- Oct. 18, 2019
- 2 min read
James Fearon, a Stanford University political scientist who researches political violence, called the pundits’ warnings “basically absurd.” But he noted that political polarization and the possibility of a potentially serious constitutional crisis in the near future do “marginally increase the still very low odds” of a stalemate that might require “some kind of action by the military leadership.”
“I can’t believe I’m saying this,” he added, “but I guess it’s not entirely out of the question.”
— Washington Post, February 11, 2019
In 2019 America, there are two clashing worldviews. One is conservative and traditional, while the other leftist and revolutionary. These worldviews have conflicted since the late 1960s, with the rise of the boomers and counterculture. They’ve intensified during the Obama years, only to further increase during the Trump presidency.
Differences appear irreconcilable. They encompass values, principles, economics, culture, and politics. The contours of this fight seem more a zero-sum game.
Some have mused that the cold civil war that has ebbed and flowed since the 1960s could turn hot. That would be the American Civil War II. But could there be an alternative? Rather then the nation splitting into warring camps and battling for control of the nation, might Americans just divorce?
A second civil war would be uglier and far more destructive than the first, for a host of reasons. Modern technology – weaponry, transportation, and communications – is vastly superior to what was available in the mid-1860s. Military and law enforcement are highly professional, trained, and primed for maximum lethality, if necessary. Those considerations alone should make a hot war unthinkable.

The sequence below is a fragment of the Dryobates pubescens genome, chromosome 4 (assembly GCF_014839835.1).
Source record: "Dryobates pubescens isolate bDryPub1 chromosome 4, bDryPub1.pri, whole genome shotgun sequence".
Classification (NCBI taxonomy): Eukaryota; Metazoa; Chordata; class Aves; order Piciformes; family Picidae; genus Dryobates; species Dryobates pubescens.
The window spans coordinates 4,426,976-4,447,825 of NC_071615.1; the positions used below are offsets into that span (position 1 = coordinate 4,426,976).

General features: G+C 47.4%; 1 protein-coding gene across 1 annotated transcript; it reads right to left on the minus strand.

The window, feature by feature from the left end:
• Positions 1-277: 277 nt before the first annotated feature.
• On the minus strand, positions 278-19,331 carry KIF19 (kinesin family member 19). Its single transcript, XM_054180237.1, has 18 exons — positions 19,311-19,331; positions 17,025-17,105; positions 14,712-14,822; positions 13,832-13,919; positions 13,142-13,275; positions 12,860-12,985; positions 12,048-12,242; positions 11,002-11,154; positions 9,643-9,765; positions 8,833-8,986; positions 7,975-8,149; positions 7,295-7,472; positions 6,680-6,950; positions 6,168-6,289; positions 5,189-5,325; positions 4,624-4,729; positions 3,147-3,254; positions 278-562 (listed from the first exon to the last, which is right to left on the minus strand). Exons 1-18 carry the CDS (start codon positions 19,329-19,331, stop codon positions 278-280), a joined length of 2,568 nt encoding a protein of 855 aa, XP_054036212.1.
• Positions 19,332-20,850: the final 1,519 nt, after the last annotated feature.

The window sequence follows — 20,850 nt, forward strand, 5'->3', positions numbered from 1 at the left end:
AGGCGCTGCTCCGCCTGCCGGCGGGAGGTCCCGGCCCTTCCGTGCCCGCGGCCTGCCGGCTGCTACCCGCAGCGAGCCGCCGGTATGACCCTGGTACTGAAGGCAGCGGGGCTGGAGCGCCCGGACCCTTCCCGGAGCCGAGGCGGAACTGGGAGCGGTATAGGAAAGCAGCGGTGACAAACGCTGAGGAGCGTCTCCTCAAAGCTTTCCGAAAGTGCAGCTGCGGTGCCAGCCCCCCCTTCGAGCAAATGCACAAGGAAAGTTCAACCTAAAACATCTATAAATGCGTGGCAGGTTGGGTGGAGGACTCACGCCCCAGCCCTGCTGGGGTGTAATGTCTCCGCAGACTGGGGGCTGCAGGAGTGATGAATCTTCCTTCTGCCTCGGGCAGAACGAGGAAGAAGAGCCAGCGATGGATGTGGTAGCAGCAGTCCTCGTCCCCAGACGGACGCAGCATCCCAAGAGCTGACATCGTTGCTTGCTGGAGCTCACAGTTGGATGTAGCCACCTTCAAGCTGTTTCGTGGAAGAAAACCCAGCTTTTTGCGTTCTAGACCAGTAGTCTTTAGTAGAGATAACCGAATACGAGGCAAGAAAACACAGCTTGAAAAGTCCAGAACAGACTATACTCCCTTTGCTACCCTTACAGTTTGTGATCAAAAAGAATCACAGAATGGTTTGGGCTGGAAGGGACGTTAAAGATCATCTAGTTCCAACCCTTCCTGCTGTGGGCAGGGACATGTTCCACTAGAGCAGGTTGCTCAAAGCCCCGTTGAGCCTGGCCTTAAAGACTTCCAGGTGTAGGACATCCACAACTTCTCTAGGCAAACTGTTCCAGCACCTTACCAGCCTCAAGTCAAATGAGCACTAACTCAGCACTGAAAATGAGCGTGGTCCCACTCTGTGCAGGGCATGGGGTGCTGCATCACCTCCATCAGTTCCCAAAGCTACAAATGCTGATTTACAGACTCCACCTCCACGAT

A new civil war wouldn’t be as neat and clean as states and sections squaring off, though that would be an aspect. Nor is the divide today dominated by one big issue – slave versus free – with states partitioned regionally, for or against.
Divisions today are critical among populations in the states. Every state has “red” and “blue” citizens and communities. Fighting would be along the lines of pre-war and Civil War Missouri and “Bleeding” Kansas, where community battled community, neighbors fought neighbors, and, occasionally, kin fought kin. This would occur in 50 states across a continent-wide nation.
The carnage and destruction of such internecine conflict would be on the order of the two world wars fought in the 20th Century. That’s in excess of 30 million casualties (dead and wounded) in World War I. An estimated 85 million deaths occurred in World War II.
But let’s say that cooler heads prevailed on both sides. Is it possible than red and blue Americans could agree to a divorce? That’s agree to a peaceful division of the nation? Two Americas, each based on their own principles and values.
Or is America too entwined to draw new borders? How would federal assets be divided? And federal debts? Natural resources? Is the nation’s economy to interdependent to split it? Would masses of red and blue citizens migrate? Huge shifts in populations would be epic.
But wouldn’t divorce be better than real war?
At this stage, this is just a thought exercise. Most Americans would oppose war or a divorce. But we live in times of increasing conflict. Perhaps thinking what may seem unthinkable is worth the time.
So, what do you think? Weigh in!